By Kerry Doyle, freelance writer
As “bring your own device,” or BYOD, takes off, the concerns of corporate leaders are also growing. That’s because at the beginning of the trend, handling BlackBerry and Apple iOS access was relatively easy. Now, IT departments must try to wrestle control over so many different devices and operating systems, they’re nearly overwhelmed.
But users want to have their cake and eat it, too. They want to answer work-related messages, access company files and link to business applications beyond nine-to-five corporate hours. Then they want to check out YouTube videos, send some cool Instagram photos and finish online shopping.
And it’s not news that corporate leaders are concerned about security breaches, malware intrusions and compromised data. Recent mobile security solutions offer the means to give end users their freedom while maintaining control at the same time.
This new generation of dual-mode solutions effectively divides a mobile device so that a user can smoothly shift from work-related tasks to personal use.
Here’s what the most recent offerings promise:
Samsung Knox: With single-click sign-on, users can switch between work and personal environments. Knox follows the growing trend of Zero Sign-On access points, such as those used by cloud-based storage/collaboration sites Box, Catch and Onvelop, etc. Zero Sign-On essentially means that once you access a remote application or system with your username and password, you don’t have to re-enter the same ID over and over again every time you log onto a new application. Such easy authentication makes it a breeze to access business content and then switch to leisure activities. All the while giving IT the control it craves.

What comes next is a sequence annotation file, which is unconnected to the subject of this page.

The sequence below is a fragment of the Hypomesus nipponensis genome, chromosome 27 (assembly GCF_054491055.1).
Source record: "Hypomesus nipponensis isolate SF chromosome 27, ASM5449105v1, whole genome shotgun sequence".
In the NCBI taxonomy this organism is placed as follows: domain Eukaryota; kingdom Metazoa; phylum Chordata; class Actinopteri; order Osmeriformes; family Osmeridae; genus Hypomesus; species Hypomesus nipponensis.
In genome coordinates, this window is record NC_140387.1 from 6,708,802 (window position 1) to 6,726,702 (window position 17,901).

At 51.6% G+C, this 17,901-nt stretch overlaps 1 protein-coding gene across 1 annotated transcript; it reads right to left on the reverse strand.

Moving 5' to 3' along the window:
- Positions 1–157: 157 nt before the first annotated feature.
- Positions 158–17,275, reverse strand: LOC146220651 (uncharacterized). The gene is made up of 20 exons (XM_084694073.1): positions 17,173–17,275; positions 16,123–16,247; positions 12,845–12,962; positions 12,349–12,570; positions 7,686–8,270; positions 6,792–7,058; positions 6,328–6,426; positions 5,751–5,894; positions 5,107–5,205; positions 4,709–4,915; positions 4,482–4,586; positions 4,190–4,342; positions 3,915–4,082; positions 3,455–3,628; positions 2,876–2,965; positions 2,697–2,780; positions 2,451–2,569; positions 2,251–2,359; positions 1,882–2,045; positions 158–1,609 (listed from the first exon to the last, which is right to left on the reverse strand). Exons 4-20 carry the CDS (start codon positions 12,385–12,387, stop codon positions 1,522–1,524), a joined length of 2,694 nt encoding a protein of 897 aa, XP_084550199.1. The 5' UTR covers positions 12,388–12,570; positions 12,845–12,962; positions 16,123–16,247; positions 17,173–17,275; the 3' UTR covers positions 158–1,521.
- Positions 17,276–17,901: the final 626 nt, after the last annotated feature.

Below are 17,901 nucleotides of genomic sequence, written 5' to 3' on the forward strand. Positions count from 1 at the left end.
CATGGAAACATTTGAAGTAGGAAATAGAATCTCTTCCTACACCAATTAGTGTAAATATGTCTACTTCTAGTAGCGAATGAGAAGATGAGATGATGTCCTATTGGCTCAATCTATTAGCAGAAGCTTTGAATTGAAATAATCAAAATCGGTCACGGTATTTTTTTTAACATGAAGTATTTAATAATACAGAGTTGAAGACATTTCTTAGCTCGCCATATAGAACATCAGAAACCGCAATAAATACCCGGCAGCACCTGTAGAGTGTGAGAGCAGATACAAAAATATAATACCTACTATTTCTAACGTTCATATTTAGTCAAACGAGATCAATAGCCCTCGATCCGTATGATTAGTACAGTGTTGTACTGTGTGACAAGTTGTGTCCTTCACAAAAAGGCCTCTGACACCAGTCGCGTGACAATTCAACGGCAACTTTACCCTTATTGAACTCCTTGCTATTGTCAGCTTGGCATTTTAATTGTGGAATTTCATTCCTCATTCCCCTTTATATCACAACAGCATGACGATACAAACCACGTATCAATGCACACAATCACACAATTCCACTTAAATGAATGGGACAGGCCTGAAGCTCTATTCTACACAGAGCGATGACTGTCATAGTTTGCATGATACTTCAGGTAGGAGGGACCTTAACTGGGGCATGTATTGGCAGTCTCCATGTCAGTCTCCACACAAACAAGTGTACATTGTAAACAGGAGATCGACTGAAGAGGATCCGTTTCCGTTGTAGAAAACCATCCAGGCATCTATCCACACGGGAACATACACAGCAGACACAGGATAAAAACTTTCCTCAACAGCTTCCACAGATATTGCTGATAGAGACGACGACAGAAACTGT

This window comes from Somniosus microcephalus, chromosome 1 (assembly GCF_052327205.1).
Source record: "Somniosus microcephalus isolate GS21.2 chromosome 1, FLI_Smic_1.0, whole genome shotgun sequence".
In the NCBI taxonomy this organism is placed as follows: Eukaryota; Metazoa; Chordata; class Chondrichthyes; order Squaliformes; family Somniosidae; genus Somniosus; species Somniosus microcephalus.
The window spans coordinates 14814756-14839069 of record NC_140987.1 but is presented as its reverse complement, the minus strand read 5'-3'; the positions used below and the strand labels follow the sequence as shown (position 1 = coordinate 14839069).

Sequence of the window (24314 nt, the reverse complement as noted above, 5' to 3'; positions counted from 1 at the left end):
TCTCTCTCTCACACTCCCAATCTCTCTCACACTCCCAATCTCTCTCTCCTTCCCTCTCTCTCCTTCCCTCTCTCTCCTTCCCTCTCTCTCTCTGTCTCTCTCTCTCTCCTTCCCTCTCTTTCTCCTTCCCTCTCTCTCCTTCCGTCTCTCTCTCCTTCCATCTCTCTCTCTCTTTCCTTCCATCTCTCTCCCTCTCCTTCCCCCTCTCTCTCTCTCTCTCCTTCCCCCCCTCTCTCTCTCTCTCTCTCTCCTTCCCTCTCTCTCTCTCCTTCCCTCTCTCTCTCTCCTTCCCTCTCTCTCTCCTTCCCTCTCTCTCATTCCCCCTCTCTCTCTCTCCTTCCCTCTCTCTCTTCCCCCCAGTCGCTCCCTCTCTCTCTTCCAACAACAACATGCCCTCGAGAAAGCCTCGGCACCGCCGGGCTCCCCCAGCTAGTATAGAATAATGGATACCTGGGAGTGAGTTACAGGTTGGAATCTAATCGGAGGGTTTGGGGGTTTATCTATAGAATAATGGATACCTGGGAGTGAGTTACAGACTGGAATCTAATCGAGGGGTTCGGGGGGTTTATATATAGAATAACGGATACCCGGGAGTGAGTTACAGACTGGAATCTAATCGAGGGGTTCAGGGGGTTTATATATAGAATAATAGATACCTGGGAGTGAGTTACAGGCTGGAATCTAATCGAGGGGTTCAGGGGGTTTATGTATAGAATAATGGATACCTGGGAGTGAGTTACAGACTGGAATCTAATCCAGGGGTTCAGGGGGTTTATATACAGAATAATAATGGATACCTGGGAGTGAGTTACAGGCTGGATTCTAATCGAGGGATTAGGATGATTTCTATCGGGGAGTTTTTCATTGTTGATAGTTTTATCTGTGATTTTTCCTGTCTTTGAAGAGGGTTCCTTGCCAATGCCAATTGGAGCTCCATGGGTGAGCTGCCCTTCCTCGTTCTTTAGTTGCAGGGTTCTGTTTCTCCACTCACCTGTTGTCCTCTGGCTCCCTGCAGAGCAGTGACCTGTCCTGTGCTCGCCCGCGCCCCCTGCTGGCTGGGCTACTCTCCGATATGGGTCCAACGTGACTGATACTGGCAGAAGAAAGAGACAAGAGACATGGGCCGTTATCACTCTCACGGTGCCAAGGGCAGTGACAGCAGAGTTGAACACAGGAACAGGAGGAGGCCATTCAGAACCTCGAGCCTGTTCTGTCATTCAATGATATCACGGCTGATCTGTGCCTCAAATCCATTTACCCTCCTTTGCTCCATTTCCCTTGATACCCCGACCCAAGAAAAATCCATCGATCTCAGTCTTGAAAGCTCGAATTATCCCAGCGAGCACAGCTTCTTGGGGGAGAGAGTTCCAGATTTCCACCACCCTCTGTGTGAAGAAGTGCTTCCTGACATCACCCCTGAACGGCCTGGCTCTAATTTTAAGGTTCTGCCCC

Enterproid Toggle: A password-protected dual profile solution lets you divide your Android or iOS device into two: one lets you connect to your company’s server for work; the other profile lets you download apps, play videos and access social media sites. The software gives IT the control it desires with the ability to wipe corporate information on an as-need basis.
VMware MVP: Based on the company’s strong virtualization presence, the Mobile Virtualization Platform (MVP) relies on having two operating systems accessible to users. One is real, embedded in the device; the other is virtual. The solution uses a partition where the base Android system stores your personal profile. The virtual OS is where your corporate information resides — and never the twain shall meet. All information is isolated from an employee’s personal profile.
BlackBerry Balance: Similar to VMware’s MVP, BlackBerry Balance is limited to a set user base: BlackBerry owners. Personal features that may be allowed in one setting are simply blacked out or inaccessible in the work setting. Balance lives directly on the user’s smartphone, accessible to IT which can control access or wipe content as needed.
While the playing field is still relatively new, look for increasing numbers of solutions that attempt to divide the work and personal worlds. That’s because the BYOD trend shows no signs of slowing down or reversing.
For IT, such security is key because the need to control network access has never been greater. For a range of corporate roles, limiting access to personal mode while on work mode means employees are getting paid for working and not using Facebook, watching videos or playing games on the job.
As reliance on the cloud increases look for security solutions to align accordingly: Android/Google, Apple iOS/iCloud, Windows Phone/Microsoft Azure, etc. Such is the possible future for mobile OSs, that it’s the cloud behind the device that will increasingly define how that device is used. “Walled gardens,” anyone?
This post originally appeared on Forbes.